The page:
31 December, 1996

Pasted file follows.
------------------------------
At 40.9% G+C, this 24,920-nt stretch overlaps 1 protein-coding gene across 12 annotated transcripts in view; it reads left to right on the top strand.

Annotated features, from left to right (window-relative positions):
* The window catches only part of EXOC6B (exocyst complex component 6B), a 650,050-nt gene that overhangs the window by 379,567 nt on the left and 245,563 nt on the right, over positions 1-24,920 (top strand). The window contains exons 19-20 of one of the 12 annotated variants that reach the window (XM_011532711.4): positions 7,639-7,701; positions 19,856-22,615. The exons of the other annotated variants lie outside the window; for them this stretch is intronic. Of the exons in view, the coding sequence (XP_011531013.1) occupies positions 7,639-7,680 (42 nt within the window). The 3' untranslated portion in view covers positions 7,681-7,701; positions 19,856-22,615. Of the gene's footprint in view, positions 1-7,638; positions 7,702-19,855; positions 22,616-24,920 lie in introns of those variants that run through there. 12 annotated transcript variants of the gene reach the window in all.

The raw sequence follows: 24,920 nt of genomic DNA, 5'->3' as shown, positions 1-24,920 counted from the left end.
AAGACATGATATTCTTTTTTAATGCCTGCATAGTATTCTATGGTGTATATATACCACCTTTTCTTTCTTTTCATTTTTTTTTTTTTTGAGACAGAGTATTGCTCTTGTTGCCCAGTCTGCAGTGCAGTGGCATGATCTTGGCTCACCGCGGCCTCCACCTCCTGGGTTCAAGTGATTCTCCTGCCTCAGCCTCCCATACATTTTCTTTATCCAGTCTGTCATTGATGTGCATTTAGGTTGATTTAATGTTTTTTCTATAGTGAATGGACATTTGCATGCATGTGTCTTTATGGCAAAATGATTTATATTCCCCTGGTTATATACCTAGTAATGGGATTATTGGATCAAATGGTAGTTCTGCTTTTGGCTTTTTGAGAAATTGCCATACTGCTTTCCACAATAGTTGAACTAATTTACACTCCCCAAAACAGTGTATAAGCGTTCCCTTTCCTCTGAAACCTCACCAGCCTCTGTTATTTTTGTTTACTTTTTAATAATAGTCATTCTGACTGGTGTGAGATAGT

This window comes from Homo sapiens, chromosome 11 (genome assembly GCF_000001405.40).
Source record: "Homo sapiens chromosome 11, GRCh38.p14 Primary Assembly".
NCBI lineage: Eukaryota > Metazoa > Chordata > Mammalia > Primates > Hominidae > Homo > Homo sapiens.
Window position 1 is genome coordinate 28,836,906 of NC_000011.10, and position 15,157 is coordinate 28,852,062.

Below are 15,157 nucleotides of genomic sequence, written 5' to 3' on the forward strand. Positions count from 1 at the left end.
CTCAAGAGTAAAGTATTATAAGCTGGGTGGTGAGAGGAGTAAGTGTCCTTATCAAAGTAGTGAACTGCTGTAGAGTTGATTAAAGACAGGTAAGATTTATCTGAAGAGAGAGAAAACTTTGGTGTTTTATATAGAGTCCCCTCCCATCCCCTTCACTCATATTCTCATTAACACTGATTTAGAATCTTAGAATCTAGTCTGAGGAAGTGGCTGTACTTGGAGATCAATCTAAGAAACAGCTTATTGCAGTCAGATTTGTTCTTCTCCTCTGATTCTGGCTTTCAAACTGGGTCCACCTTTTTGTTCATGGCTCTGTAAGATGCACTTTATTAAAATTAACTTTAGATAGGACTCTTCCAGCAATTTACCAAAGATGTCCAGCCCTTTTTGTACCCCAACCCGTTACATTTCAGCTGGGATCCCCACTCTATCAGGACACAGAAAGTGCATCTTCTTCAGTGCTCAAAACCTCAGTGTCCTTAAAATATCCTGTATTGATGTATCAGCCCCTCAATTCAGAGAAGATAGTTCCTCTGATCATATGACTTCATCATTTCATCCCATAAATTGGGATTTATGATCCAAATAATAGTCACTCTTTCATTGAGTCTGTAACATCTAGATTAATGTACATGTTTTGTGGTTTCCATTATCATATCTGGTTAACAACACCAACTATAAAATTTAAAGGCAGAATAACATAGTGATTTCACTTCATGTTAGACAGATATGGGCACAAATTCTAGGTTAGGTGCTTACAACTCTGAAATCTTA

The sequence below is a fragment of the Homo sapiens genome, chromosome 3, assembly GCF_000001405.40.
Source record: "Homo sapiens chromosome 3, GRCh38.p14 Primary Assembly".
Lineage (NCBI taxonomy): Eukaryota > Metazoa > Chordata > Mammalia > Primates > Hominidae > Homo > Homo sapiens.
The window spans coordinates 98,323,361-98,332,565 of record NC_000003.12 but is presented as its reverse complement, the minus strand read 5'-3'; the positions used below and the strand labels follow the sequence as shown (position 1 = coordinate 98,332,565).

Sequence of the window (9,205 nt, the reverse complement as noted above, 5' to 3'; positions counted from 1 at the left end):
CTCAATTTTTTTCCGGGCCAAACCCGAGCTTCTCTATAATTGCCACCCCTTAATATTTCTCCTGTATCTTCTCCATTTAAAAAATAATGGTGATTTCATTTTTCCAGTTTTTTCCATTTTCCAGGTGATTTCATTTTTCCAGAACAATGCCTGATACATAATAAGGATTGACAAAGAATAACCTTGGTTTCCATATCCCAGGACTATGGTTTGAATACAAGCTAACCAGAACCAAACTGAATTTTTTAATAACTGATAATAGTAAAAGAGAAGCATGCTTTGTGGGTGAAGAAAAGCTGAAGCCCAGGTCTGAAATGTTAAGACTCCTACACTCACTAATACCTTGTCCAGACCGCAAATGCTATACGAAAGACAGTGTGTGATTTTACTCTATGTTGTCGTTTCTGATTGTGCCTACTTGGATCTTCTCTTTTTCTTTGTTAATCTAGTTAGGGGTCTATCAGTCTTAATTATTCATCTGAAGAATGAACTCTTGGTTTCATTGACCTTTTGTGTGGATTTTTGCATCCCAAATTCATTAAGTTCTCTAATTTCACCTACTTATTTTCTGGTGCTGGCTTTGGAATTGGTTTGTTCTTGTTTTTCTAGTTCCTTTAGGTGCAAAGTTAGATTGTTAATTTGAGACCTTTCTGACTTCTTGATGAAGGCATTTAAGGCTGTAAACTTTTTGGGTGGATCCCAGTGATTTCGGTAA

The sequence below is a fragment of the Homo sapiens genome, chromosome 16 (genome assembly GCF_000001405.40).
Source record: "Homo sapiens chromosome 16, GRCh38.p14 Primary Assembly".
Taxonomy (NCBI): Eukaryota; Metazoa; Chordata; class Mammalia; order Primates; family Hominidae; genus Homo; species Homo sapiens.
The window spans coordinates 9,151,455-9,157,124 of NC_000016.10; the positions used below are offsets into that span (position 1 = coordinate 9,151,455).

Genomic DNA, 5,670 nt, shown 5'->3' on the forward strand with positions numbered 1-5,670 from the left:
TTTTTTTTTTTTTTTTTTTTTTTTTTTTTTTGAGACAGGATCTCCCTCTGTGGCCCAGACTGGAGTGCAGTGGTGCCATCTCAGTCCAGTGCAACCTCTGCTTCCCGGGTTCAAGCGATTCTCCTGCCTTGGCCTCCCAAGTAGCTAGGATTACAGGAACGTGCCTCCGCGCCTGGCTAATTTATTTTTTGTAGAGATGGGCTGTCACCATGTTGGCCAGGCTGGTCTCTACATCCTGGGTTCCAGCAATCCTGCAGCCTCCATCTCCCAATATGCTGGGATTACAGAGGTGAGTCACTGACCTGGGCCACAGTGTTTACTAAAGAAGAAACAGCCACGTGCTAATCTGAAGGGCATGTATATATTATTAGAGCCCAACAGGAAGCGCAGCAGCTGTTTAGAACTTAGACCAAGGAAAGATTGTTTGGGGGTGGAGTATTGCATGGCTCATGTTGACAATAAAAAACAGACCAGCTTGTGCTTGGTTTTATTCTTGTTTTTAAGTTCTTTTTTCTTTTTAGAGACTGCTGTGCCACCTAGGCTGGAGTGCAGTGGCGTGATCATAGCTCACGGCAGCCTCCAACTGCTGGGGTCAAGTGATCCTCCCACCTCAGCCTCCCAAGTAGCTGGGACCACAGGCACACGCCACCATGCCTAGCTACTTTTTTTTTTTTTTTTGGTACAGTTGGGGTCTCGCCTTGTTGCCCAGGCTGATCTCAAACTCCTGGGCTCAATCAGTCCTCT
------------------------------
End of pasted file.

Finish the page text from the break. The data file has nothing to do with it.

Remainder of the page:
12/31 11:55 AM --- We are waiting at the U.S. Antarctica Program airport terminal for a delayed departure for Antarctica. I got up at 5:30 this morning, too excited to sleep anymore. Too many dreams of Antarctica and friends I left behind... I went down to the guest house lobby and read Frank Norris' Octopus while waiting for the 7 AM breakfast. The shuttle picked us up at 7:30 and brought us here. We then suited up in extreme cold weather gear, good enough to withstand temperatures of 40 below, and proceeded to the waiting room where the temperature was summertime tropical. Of course we removed some of our clothing, but we could do nothing about our very warm bunny boots. Bunny boots are perfect if you are dangling your feet in a deep fr eeze, but not during a humid New Zealand summer day. Now I am sitting comfortably in the waiting room in my long john underwear. Two and one half hours ago we were told that we would have a four hour delay. The plane has a mechanical problem that must be repaired. To pass the time Mike, Jon, and I went to the Antarctica Visitors Center and the nearby international airport. Zac has a bad cold and stayed here to sleep it off. Since our arrival three days ago we have had a chance to get to know each other reasonably well. One important thing we all have in common is a sense of humor. And of course we all have a keen interest in science. Some popular images of scientists give the impression that scientists are cold and aloof, lacking in any appreciation for the arts. I've never found that stereotype to be remotely true. Most of the scientist I have known have a variety of outside interests and a curiosity about a number of topics. This is borne out within our own group. For example, Mike Zieg, a die hard southern, Rush Limbaugh, Republican entertains himself by reading Dostoevsky and politically bating everyone around him. In turn, Jon Philipp,with a more liberal leaning and a keen interest in history, takes the bate and then sets about bating his own own traps which Mike immediately leaps into. On the other hand, Zac Stadel usually stays clear of our more absurd political debates but is always prepared with a quick comeback when things get personal. It was Zac who introduced me to some very interesting Magritte-like photography 3:58 PM ON BOARD THE C-130, BOUND FOR ANTARCTICA. Just as I was writing the last sentence we were told to board the plane (an hour earlier than expected). Everyone had to rush to put away equipment and put their clothes back on. We were then lined up and a very beautiful and playful lab retriever came through to sniff our bags for drugs. To no ones surprise the dog found nothing. Before boarding the plane we were told not to walk into any of the four propellers that drive the C-130. Although few of us welcome unsolicited advice, the group generally agreed that this was better than most advice. The C-130 is not a passenger plane, it is a cargo plane. As I sit here (almost half way to Antarctica) I can see that the plane was designed to carry a maximum amount of cargo in a minimum amount of space. Human cargo (such as myself and my companions) is stuffed into the areas not occupied by non-human cargo. On a normal flight each person is wedge into a narrow webbed seat that forces everyone into contact with one another. This results in physical intimacies which are generally discouraged upon first meetings between two people. Fortunately, our flight has only 13 humans instead of the more common shipments of 40. This allows us a great deal of space to stretch out. Mike and I are seated while Zac and Jon are sleeping across several seats (poor Zac is still fighting a ferocious cold). Others are strewn about the plane, laying on or against cargo. The crewmen who work in the cargo hold climb up the cargo netting and lay down on top of the main cargo (the humans are not the main cargo). And watch out if you leave your seat. Since no position is comfortable each of us is eying the seats of the others, wondering if they are as comfortable a they look. It is best not to look comfortable, if you should appear that way someone will snatch your seat as soon as you rise to stretch. That is why I had to start typing this journal while standing over a cargo box---one of the cargo (a human) mistook my look of stupidity for one of carefree comfort. He immediately took my spot when I leaned forward to get ! the lap top. However, he soon The plane vibrates horribly and makes so much noise that no conversation is possible. Which is good, otherwise we would be complaining to each other about the noise and the vibrations. The heat is another problem, it is either the heat associated with a parched tongue or the cold associated with a tongue stuck to metal. This alternating condition allows us to frequently test our three layered Antarctic weather clothing system. Despite the inconveniences, this flight is not at all bad. Most of us are thrilled to go to Antarctica and would gladly accept worse accommodations to get there. The transport is also far superior to the means used by early explorers to the Continent.Return to Bill Philips' Page
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